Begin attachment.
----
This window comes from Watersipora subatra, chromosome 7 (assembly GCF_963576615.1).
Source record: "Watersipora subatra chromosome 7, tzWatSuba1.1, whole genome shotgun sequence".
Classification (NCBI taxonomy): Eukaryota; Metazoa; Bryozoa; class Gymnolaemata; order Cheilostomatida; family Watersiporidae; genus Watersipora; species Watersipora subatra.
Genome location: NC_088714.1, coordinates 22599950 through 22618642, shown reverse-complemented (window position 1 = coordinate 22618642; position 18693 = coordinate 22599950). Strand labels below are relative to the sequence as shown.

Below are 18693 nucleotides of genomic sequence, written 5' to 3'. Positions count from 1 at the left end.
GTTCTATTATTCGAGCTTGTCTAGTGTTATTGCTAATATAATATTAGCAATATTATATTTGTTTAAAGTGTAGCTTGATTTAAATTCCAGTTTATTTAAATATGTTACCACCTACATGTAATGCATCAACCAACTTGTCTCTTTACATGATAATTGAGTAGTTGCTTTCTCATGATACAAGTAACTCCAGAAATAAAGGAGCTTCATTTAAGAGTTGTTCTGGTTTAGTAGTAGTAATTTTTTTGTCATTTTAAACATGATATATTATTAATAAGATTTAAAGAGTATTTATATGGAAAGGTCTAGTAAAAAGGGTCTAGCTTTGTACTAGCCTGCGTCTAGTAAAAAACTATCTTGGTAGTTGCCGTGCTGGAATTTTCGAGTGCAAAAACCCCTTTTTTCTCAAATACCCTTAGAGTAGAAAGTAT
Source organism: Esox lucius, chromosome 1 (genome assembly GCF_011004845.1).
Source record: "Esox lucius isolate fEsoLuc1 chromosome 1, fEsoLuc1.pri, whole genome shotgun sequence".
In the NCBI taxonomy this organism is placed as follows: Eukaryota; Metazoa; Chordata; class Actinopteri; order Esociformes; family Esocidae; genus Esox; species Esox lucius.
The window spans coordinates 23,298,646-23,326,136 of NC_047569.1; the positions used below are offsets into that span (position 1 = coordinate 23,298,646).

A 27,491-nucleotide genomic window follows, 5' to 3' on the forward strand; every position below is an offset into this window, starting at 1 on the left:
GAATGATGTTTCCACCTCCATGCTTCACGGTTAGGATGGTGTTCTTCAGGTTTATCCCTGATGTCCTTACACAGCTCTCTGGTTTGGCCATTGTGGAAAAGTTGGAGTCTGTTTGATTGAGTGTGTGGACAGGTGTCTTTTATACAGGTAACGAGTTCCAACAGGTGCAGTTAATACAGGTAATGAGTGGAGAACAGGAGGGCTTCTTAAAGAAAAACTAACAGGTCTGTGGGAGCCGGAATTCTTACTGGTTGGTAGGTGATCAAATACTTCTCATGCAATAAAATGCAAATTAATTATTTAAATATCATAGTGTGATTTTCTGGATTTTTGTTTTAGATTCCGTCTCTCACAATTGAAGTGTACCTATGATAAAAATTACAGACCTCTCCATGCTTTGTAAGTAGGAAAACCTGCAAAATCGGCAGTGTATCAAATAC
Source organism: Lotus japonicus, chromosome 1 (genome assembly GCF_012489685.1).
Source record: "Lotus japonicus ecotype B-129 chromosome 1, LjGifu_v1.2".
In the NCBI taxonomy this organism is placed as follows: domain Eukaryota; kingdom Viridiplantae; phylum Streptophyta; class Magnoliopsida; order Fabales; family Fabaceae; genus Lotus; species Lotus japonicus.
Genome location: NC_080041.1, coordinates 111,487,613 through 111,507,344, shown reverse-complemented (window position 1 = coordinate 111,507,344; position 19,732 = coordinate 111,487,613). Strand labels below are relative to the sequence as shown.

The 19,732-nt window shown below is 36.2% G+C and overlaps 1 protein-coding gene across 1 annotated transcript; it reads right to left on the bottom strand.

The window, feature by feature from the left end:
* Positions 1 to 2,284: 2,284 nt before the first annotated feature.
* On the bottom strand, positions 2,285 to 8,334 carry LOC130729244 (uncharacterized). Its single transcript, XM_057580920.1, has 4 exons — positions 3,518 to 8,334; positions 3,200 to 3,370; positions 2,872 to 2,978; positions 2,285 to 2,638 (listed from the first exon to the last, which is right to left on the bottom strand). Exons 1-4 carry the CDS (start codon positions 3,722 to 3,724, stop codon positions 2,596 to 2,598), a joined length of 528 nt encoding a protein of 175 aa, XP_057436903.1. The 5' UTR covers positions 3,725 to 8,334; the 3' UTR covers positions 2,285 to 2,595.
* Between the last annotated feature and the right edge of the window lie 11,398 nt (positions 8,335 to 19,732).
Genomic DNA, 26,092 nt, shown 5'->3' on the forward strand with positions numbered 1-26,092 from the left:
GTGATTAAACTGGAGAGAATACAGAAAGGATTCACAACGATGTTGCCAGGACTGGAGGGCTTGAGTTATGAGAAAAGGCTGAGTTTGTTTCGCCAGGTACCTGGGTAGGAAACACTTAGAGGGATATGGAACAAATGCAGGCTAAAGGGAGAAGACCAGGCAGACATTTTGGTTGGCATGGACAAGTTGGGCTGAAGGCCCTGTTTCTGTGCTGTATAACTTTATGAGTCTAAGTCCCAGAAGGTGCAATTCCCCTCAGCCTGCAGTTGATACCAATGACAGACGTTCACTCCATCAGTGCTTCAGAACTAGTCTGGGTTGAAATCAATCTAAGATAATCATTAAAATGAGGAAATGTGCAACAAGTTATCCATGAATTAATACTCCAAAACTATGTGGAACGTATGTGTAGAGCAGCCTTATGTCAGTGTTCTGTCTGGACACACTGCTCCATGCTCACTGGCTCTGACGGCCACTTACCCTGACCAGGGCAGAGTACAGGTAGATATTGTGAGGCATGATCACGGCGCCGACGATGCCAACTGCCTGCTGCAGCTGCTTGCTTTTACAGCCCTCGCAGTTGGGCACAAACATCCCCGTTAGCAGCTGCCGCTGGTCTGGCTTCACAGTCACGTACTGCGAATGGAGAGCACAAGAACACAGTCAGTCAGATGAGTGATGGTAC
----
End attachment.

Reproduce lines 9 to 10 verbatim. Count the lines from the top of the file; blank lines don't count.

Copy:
In the NCBI taxonomy this organism is placed as follows: Eukaryota; Metazoa; Chordata; class Actinopteri; order Esociformes; family Esocidae; genus Esox; species Esox lucius.
The window spans coordinates 23,298,646-23,326,136 of NC_047569.1; the positions used below are offsets into that span (position 1 = coordinate 23,298,646).